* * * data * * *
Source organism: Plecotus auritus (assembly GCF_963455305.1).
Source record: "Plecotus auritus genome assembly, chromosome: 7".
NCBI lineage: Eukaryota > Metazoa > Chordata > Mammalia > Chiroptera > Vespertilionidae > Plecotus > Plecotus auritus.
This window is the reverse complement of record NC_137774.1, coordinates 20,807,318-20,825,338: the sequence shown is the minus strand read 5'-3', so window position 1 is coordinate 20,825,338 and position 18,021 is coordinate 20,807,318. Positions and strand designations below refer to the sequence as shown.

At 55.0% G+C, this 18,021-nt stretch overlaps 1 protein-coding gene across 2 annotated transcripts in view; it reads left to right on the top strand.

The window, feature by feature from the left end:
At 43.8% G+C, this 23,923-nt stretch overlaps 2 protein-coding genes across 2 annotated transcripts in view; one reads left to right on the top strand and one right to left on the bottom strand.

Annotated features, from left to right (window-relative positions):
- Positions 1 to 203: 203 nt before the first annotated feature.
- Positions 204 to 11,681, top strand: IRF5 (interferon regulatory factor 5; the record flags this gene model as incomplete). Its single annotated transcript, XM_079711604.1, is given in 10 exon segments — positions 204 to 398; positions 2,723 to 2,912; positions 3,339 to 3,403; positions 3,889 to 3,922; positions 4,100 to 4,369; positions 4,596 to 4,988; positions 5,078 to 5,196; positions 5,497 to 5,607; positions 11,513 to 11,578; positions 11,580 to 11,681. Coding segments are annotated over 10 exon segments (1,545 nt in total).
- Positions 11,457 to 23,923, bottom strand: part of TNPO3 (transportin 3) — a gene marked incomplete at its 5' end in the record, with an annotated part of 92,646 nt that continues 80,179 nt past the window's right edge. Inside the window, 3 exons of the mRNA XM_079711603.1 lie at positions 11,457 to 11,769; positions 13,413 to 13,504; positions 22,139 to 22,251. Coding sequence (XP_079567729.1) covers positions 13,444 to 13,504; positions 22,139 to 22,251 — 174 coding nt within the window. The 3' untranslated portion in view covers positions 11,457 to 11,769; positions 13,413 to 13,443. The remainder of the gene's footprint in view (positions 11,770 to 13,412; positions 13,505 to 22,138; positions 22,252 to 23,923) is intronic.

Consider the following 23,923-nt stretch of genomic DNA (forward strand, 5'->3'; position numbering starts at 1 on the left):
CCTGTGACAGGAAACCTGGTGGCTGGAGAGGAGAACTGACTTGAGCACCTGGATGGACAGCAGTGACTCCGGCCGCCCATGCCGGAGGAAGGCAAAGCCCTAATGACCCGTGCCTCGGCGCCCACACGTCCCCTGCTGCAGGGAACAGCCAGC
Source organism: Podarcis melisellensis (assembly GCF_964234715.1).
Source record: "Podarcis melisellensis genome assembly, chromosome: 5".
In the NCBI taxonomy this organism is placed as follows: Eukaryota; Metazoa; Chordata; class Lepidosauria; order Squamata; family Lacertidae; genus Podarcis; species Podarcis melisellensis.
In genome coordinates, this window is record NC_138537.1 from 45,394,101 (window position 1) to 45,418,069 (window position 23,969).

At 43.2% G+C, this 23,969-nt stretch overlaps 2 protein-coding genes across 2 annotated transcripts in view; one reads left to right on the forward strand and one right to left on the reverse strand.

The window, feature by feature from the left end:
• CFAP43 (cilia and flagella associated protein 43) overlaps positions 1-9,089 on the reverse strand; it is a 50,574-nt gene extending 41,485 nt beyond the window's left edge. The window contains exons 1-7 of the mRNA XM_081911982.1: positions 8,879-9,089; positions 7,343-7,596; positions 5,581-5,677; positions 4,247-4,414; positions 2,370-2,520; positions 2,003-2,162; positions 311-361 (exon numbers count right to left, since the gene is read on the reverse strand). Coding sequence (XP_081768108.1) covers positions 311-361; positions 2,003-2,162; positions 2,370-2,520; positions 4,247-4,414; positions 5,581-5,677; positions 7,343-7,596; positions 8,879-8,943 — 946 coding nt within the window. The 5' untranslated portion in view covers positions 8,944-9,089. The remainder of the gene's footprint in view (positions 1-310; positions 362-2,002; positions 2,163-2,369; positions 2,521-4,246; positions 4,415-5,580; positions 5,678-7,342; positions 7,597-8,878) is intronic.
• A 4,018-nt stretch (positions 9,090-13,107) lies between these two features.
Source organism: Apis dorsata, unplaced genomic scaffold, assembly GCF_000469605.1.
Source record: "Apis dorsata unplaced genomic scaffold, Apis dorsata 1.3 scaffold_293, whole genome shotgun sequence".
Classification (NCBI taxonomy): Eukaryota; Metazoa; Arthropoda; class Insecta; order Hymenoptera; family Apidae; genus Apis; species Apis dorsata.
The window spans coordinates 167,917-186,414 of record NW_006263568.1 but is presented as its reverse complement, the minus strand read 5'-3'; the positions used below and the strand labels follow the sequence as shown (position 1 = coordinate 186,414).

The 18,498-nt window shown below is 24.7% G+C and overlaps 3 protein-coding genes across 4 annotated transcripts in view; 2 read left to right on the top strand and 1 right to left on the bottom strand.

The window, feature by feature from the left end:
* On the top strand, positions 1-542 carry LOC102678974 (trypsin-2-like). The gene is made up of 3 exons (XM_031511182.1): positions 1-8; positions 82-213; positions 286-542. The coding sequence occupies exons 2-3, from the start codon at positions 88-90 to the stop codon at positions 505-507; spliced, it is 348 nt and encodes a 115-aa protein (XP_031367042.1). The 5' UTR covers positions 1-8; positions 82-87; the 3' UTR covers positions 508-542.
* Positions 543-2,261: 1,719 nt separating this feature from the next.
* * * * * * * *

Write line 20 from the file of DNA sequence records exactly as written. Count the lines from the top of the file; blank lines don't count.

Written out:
• CFAP43 (cilia and flagella associated protein 43) overlaps positions 1-9,089 on the reverse strand; it is a 50,574-nt gene extending 41,485 nt beyond the window's left edge. The window contains exons 1-7 of the mRNA XM_081911982.1: positions 8,879-9,089; positions 7,343-7,596; positions 5,581-5,677; positions 4,247-4,414; positions 2,370-2,520; positions 2,003-2,162; positions 311-361 (exon numbers count right to left, since the gene is read on the reverse strand). Coding sequence (XP_081768108.1) covers positions 311-361; positions 2,003-2,162; positions 2,370-2,520; positions 4,247-4,414; positions 5,581-5,677; positions 7,343-7,596; positions 8,879-8,943 — 946 coding nt within the window. The 5' untranslated portion in view covers positions 8,944-9,089. The remainder of the gene's footprint in view (positions 1-310; positions 362-2,002; positions 2,163-2,369; positions 2,521-4,246; positions 4,415-5,580; positions 5,678-7,342; positions 7,597-8,878) is intronic.